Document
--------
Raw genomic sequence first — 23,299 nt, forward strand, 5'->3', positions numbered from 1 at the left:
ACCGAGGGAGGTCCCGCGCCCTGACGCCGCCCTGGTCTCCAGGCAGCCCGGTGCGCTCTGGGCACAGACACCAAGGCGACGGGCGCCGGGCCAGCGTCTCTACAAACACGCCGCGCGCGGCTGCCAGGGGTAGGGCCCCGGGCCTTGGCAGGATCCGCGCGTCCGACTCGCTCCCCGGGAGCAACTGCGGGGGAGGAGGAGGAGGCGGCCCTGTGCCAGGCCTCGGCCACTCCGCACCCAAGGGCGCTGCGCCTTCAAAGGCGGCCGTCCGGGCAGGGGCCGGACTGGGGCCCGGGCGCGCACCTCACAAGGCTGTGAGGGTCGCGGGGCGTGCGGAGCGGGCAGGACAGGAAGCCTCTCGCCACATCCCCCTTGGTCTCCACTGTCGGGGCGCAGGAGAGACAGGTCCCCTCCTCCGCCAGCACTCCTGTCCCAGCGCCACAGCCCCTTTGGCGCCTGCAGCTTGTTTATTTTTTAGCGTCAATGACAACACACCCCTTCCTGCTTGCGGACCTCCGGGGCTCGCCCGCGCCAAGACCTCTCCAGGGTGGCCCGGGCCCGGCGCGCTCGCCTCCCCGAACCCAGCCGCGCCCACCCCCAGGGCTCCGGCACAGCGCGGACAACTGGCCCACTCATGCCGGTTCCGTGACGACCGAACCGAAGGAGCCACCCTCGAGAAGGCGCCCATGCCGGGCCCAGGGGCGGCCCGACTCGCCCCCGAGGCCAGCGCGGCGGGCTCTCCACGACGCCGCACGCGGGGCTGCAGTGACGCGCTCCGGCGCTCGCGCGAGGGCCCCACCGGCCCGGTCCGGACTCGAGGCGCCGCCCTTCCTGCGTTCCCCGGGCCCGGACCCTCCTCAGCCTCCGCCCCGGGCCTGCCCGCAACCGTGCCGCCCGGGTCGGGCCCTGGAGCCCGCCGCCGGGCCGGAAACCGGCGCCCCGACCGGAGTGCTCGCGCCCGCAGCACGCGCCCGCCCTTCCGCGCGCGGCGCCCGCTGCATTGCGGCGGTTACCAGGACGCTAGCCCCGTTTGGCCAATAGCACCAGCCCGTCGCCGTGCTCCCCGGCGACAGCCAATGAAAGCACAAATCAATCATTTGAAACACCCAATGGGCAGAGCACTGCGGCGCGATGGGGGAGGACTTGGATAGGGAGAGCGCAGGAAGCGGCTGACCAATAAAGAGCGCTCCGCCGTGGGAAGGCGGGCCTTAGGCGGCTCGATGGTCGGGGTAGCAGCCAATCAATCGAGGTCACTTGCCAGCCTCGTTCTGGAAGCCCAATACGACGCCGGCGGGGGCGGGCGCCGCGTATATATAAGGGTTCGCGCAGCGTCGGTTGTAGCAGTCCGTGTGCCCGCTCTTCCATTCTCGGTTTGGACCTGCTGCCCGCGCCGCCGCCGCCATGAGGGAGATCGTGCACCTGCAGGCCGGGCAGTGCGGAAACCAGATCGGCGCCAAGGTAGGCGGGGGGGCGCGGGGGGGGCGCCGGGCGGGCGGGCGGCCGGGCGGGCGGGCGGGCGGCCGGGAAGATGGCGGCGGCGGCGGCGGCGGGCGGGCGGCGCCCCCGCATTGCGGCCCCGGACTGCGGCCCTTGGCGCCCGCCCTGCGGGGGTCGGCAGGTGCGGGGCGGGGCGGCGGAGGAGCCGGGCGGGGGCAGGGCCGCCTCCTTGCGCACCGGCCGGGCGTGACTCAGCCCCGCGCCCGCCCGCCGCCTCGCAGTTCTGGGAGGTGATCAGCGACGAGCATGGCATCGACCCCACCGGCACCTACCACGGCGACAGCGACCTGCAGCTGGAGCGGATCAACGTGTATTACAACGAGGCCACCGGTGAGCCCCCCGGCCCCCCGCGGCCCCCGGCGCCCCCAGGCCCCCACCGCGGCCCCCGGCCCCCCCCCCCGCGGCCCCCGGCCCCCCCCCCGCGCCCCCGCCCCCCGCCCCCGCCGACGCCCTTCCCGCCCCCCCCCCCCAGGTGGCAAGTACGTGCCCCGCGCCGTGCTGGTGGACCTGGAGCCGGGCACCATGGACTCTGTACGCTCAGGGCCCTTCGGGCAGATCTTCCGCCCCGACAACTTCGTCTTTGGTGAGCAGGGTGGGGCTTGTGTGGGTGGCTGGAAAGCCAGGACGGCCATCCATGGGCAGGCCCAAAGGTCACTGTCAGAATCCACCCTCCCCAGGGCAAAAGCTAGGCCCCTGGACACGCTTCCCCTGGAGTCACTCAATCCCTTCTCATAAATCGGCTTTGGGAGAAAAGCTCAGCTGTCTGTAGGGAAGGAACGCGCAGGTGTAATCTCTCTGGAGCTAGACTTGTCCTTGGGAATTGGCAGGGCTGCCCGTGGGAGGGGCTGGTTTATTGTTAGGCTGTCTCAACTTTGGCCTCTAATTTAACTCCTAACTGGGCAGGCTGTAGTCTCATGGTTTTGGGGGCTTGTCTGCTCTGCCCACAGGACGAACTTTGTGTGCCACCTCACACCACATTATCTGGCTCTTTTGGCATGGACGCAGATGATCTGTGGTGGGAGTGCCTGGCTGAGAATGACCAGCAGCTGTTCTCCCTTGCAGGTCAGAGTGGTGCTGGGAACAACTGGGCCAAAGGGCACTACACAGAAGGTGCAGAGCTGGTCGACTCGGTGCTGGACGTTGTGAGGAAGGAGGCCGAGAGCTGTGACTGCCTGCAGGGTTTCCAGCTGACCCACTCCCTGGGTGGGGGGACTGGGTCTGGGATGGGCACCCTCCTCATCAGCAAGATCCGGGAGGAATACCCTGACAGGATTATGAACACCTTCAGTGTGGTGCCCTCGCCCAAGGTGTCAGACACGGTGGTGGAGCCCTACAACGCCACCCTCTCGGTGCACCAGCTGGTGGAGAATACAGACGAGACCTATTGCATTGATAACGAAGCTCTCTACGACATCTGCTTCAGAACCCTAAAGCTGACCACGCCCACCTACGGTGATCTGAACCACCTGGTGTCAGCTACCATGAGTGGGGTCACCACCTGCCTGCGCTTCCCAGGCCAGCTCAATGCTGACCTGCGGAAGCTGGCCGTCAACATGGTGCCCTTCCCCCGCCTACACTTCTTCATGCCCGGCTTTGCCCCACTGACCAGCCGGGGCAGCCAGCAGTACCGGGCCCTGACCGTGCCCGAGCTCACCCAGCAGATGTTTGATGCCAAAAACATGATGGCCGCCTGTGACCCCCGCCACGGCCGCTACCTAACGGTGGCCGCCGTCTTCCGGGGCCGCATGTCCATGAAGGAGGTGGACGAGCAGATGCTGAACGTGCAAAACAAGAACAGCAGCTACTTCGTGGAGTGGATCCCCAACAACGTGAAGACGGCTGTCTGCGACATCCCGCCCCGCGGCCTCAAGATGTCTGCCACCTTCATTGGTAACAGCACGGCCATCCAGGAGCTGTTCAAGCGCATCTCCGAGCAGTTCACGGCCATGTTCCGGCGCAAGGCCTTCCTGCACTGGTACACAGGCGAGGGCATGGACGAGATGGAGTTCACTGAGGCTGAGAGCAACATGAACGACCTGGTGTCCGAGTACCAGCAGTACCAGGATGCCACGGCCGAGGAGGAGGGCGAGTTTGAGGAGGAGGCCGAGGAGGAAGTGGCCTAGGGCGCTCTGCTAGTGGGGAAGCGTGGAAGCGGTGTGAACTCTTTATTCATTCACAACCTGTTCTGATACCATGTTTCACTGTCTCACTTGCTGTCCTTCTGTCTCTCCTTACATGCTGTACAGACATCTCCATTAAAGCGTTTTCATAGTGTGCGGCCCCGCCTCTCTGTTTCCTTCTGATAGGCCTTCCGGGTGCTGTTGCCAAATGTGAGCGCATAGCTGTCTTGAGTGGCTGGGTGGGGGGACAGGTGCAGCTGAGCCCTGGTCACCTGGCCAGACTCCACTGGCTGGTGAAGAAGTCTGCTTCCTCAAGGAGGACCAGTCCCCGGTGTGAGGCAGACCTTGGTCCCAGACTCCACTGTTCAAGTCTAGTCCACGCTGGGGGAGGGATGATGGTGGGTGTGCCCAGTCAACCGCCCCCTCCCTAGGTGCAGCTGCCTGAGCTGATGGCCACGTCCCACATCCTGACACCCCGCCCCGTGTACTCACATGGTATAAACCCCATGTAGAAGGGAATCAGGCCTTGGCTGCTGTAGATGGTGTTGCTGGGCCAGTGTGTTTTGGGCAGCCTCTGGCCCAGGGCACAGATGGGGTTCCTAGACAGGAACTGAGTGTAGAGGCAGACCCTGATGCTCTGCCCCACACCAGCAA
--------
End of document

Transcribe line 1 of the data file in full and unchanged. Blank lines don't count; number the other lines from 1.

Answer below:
Raw genomic sequence first — 23,299 nt, forward strand, 5'->3', positions numbered from 1 at the left: